IMAGE: JOSHUA HANSON
Renee Jones Schneider  /  Star Tribune via AP
Joshua Hanson talks Tuesday at his bar in Blair, Wis., about the before and after of his 16-story fall.
updated 2/21/2007 12:27:35 PM ET 2007-02-21T17:27:35

Just a month after his 16-story fall and merciful landing onto a hotel overhang, Joshua Hanson is off crutches from a broken leg, mostly healed from his other injuries and thankful he has no memory of the plunge.

"I feel really lucky I don't remember it because I probably would have some pretty serious nightmares," said the 29-year-old bar owner from Blair, Wis., who crashed out a hotel window Jan. 20 after a night drinking with his friends.

"I'm walking without a crutch, I'm getting around pretty good. I mean, I feel really good," Hanson said Tuesday after a couple weeks of recuperation at his parents' home.

His two collapsed lungs and torn trachea have healed, and he's been slowly returning to work at Heine's bar.

Hanson recalls drinking with his pals at a couple of bars in St. Paul before going back to the Minneapolis Hyatt Regency. They stopped by a darts tournament at the hotel before heading to their rooms in the early morning hours.

"Then we come back off the elevator and that's when, for whatever reason ... I decided to take off running," Hanson said. "I don't know why I took off running or what really led up to it, but — I did."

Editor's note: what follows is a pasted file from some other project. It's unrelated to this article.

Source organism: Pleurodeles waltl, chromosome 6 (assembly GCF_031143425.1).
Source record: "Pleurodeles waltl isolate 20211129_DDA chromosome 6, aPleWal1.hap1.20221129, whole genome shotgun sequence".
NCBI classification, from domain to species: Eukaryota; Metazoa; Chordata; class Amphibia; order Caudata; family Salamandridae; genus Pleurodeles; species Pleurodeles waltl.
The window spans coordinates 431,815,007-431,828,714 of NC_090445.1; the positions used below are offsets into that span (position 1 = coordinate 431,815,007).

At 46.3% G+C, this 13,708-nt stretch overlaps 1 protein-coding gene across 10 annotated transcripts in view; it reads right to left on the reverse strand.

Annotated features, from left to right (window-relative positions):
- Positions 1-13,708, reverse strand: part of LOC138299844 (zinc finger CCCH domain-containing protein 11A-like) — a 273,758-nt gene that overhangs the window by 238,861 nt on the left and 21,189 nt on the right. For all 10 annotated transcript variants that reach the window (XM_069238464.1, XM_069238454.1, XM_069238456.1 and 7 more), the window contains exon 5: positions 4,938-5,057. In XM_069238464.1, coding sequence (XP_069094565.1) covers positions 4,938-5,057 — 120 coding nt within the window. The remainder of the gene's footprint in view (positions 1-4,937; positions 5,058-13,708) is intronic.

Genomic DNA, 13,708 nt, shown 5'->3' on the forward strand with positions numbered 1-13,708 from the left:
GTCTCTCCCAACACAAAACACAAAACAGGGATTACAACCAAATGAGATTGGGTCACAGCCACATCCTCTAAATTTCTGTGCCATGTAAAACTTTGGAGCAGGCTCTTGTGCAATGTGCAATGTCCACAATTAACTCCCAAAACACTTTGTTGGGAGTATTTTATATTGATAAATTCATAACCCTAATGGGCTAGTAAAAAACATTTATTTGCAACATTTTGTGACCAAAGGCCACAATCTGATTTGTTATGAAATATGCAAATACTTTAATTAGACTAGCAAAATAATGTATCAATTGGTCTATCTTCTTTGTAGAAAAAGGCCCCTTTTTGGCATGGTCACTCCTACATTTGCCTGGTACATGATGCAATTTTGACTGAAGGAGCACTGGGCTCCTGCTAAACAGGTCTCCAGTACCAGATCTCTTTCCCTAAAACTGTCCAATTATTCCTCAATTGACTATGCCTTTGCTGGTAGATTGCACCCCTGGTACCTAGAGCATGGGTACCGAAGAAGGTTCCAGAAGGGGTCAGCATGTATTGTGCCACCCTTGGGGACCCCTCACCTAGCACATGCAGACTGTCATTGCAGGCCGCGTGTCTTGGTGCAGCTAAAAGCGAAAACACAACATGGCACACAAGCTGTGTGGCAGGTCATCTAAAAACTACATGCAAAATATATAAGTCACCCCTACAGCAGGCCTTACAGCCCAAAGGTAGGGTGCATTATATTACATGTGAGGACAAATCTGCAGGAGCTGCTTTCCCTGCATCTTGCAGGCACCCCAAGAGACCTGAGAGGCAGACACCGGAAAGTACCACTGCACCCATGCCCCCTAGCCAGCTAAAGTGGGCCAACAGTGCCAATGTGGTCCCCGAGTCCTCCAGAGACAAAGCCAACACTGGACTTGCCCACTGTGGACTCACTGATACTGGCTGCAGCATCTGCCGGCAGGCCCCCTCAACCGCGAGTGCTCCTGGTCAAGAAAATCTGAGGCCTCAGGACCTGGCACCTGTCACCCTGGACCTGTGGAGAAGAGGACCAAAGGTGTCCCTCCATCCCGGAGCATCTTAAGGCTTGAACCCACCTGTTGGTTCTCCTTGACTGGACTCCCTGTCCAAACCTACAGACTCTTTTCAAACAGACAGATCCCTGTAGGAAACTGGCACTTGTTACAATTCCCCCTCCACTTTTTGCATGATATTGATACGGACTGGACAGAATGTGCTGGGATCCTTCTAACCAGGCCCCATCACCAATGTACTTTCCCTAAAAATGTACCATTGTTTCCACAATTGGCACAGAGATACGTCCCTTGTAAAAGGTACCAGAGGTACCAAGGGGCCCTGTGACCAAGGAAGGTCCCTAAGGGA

Breaking through double-paned window
Sprinting down the hallway alone, he said he was confused by the reflection on the window pane at the end. With a crash, the 275-pound former prep football player and wrestler broke through a double-paned window with a safety bar.

He fell onto an asphalt-covered overhang one floor above the street. The overhang probably saved his life because it helped cushion his fall, according to emergency officials and a physics professor.

Asked if he could explain why he survived, Hanson said: "I wish I knew, for real I do. Somebody had a plan for me." He added that one reason he survived is his 8-year-old daughter, Kaitlyn.

The fall has made him more contemplative and given him a fresh perspective, he said, though he didn't know whether it would cause him to drink less.

"I went to church the first Sunday I got home, no doubt about it," he said. "There ain't too many days go by that I don't thank God that I'm still here."

Copyright 2007 The Associated Press. All rights reserved. This material may not be published, broadcast, rewritten or redistributed.

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